"We are not only aid receptors": Women and girls role in humanitarian emergencies in Peru
Rosa, a nearly three-year-old girl lost her house during the November 2021 earthquake in the Amazonas and Cajamarca region in the north of Peru.
“I want my house. I want to go home”, Rosa used to ask her mother Adela sadly. Now, she is living with her family in temporary tents in the north of the Peruvian Amazonas.
“Now you live in a white house (tent). Look how beautiful it is” her mother told her to cheer her up. “We have to overcome this situation”, expressed Adela and added “I teach this to her (Rosa) to be strong (…) I know something better is coming for us”
In this area the warm climate prevails, with copious rain in the wet season. Fields are fertile, ideal to cultivate and harvest tropical fruits. Most of the population works in "chacras", small farms that harvest cocoa, corn, coffee, or carry out animal husbandry. However, even before the earthquake, it was estimated that 46% of the population of north Peru lived in poverty.
Unfortunately, in November 2021, the 7.5 magnitude earth tremor struck the north of the Peruvian Amazonas. Houses, lands, roads, health centers and schools were damaged.
However, this was not all. The same region has also come to suffer since, a landslide, the overflooding of a river and another 6.5 magnitude earthquake. These natural disasters have left more than 2,000 homeless families, thus increasing the affected population in the area to more than 10,000  people since the November 2021 earthquake.
These families are now living in shelters, with each family receiving temporary tents to live in.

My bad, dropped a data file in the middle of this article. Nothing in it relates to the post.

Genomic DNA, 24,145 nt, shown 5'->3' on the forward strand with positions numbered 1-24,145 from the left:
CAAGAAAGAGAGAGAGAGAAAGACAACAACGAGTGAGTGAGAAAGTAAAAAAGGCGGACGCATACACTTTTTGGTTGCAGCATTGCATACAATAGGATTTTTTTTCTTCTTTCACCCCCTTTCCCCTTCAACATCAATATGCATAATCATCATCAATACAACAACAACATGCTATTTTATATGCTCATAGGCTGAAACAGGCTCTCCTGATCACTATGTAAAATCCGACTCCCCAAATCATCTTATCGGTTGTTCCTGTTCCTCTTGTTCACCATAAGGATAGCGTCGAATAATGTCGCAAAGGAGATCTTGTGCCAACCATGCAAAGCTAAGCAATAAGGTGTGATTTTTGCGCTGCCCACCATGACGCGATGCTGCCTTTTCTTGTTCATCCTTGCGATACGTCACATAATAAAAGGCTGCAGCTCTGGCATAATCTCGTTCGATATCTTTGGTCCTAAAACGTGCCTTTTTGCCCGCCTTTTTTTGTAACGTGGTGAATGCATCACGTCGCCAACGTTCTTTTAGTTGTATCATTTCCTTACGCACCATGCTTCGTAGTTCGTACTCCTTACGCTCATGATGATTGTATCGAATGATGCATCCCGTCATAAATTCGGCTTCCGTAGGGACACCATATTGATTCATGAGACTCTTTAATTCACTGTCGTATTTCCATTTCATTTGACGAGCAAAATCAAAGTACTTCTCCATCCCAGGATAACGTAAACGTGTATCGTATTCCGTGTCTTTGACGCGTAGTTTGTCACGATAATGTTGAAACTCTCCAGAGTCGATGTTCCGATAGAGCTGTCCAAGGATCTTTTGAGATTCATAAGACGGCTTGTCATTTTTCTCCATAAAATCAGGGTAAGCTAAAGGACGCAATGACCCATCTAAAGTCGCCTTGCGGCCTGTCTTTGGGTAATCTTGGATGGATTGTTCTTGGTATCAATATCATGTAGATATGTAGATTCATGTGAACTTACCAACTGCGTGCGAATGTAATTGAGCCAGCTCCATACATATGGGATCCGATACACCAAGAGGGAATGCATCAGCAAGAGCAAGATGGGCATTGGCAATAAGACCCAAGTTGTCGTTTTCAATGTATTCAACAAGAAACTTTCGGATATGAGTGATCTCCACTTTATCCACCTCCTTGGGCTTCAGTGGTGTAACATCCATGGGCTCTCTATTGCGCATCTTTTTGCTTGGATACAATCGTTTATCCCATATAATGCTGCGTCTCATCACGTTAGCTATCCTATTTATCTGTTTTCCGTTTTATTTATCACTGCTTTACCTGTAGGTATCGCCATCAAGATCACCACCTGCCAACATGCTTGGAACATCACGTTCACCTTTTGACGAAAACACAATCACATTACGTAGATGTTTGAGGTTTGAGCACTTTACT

Despite the situation, girls, adolescents, and Peruvian women have step-up and taken a leadership role during these emergencies. Since the first World Humanitarian Summit held in 2016, where the prominent role of women in humanitarian contexts was discussed as not being only of aid receptors, the participation of women in decision-making spaces in humanitarian contexts has been increasingly recognized - the work they carry out to keep families together and their active participation of self-help and for the community.
The work of those adolescent and women is essential to effectively cope with humanitarian crises and to be able to recover from such catastrophes.
“I’m here (in the shelter) with my family because my house got destroyed due to a river overflow (…) Here in the shelter I’m in charge of the storehouse to provide food for the women that cooks food for the 27 families”, expressed Carmen who now lives in El Salao shelter with her family.
Carmen also contributes to ensure water for all the families living in the shelter. She is in charge of the water tank.
In another shelter in San Luis La Caldera, also in the Amazonas, Stefany, a 14-year-old keeps dreaming about her future. She lost her house due to the earthquake: “my house is buried. My school was flooded (…) I’m looking for a place to study. I dream to be a lawyer”.
According to UN research , “when women are included in humanitarian action, the entire community benefits. Despite this, women and girls are often excluded from decision-making processes that shape the response strategies that affect their ability and that of their community to recover from a crisis”.
Save the Children recognizes the leadership of women in humanitarian crisis, especially in the prevention of gender-based violence and addressing protection for children in shelters. We have engaged women to promote their role as protection agents providing them capacity building and tools.
“For me this is a new experience. I oversaw protecting my children as a mother, and now we are working protecting the children of our town” says Adela.
“Despite this disaster, there was a sunlight, and that light is Save the Children. We have received economic assistance and you have been with us since the beginning of this crisis, and you continue with us”. Adela finalizes with these words “your work and solidarity teach us to be like your organization (Save the Children)”.
These women and girls shown their resilience, building hope to their families, their communities and themselves, but there is still more work to do to attend this humanitarian situation. As Save the Children we are committed to respond to the humanitarian crisis to leave no one behind, especially children.